By mid 2003 R. Bosch decided starting own production system, called BPS, based mostly on TPS. BPS can be considered in two categories; production system design and production system transformation. Major principles were choosing standard/multi-purpose machinery;  min. lead time; min. stock on RM, WIP, FG; layout design with min. space requirement, i.e. min. human & part movement; multi-machine operation, i.e. min. personnel. Mid 2003 I was project manager for the whole line and the principles implemented much more intensively, since we created the basic foundations of BPS and the real project management at the same time. The cycle was the same as mentioned before, difference was the scope of machinery, i.e. I had to take all the machinery in the line into consideration. Following the principles of BPS in terms of production system design, and product releases by customers (in this respect BMW, Mercedes, Volvo, even Toyota were our customers) serial production (SOP) started. After that the improvement/optimization phase began. Improvement (kaizen) processes had two aspects: one is the capital improvement processes, as cycle-time reduction and setup-time reduction.


The other is operational cost reduction, like measures for extending tool life, localizing dies & fixtures, reduction of general consumption materials. I did several projects for both aspects of improvement processes, and reduced investment and operational cost in six digit figures. To undermine maybe is that these improvement projects included also the production system transformation of BPS for the existing lines, according to the same principles. After that I left for an Italian company in 2008, manufacturing parts for appliance & automotive industry. At this position I dealt mostly improving man-hour efficiency, reduction of machine-downtimes and non-quality, i.e. failure cost. I introduced some measures to reduce the downtimes, and rate of failure cost; with the combination of optimized takt-times and initiated bonus system for blue collars, we had drastic changes: Sunday work and 3. shift were eliminated.  Ratio of failure cost to total manufacturing cost was down under 3,2%. We reached a total improvement of 25% in terms of operational cost. Following job with a Turkish company, manufacturing special cables for marine and off-shore applications.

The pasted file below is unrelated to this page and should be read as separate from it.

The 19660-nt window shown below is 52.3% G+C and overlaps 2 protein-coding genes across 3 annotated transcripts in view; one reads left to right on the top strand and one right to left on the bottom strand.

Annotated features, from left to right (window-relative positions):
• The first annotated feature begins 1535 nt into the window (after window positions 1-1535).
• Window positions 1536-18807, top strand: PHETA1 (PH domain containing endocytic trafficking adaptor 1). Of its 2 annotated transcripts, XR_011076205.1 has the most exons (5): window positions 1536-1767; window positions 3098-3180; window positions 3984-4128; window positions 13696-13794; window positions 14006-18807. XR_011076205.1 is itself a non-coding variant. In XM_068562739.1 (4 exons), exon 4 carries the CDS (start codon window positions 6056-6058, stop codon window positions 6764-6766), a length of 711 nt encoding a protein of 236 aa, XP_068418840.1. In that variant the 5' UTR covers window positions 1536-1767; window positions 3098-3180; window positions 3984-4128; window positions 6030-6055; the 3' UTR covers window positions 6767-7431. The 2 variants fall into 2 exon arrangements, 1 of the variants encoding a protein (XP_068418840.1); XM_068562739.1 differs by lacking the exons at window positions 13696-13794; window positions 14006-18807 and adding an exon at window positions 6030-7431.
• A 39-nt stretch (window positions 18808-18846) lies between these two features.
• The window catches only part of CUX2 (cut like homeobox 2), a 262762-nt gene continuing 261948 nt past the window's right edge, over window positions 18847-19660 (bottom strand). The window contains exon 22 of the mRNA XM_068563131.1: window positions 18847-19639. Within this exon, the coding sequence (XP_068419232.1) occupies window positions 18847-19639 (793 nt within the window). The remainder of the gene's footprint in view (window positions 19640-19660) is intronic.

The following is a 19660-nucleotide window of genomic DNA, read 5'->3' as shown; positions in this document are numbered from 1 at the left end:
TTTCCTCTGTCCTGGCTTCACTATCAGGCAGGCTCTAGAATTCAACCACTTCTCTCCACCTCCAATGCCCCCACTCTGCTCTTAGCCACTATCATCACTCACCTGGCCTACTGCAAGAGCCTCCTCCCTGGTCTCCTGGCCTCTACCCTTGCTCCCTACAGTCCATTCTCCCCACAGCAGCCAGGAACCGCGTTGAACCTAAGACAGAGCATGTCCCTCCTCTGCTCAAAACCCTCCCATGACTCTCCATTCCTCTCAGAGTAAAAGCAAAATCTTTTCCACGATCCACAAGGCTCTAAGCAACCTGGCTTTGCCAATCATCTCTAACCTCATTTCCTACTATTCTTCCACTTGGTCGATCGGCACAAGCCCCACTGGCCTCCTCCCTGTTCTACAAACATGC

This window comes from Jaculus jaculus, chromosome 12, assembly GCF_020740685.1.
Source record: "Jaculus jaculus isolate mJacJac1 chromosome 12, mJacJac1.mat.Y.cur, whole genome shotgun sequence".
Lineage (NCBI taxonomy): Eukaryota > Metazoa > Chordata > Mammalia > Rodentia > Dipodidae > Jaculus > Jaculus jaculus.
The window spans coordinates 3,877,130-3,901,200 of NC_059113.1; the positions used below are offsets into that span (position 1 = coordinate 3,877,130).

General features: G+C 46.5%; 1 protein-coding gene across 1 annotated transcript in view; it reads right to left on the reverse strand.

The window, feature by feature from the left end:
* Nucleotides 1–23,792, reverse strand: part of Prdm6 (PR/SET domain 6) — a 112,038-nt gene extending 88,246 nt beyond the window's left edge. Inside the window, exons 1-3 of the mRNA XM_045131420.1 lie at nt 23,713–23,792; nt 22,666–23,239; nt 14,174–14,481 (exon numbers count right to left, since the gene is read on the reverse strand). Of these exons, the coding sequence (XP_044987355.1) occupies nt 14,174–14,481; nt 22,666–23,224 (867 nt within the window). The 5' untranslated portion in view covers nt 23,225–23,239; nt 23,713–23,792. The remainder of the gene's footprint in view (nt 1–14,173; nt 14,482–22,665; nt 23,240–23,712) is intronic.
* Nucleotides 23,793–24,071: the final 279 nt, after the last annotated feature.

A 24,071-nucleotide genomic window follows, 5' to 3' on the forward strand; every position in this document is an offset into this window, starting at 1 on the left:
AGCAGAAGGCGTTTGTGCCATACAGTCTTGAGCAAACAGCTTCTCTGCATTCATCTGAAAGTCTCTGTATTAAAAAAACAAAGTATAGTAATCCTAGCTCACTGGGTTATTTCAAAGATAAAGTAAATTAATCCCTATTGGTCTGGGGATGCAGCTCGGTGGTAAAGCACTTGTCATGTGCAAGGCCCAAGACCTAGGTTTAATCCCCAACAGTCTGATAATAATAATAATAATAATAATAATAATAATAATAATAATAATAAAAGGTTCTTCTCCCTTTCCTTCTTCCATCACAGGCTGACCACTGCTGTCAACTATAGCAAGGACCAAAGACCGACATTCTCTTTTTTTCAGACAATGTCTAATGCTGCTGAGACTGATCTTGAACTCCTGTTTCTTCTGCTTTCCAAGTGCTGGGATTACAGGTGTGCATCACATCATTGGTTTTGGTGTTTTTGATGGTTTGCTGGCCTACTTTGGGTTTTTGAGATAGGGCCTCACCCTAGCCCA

They manufactured order based small quantities of specially designed cables mostly for export. It was a company operating basically as a machine shop, i.e. there was no organizational clear division as departments and their job scope. Sales people dominated the activities of whole plant. I started first creating the departments and definition of their job scope in a conventional sense –inserting production planning department as well. Basically the flow of order taking, scheduling, manufacturing and shipping was reorganized and taught to the personnel at every level. What we made there in terms of production system transformation was that a) created flow type lines based on cycle & setup times b) production & material planning c) visual management , 5S and Milk-run to secure the min. handling and  transportation of the WIP and FG d) reduced failure cost by introducing counter measures e) integrated ERP system to plan, analyze and follow all the parameters, including the KPI’s for purchasing, logistics, warehousing, production and production planning.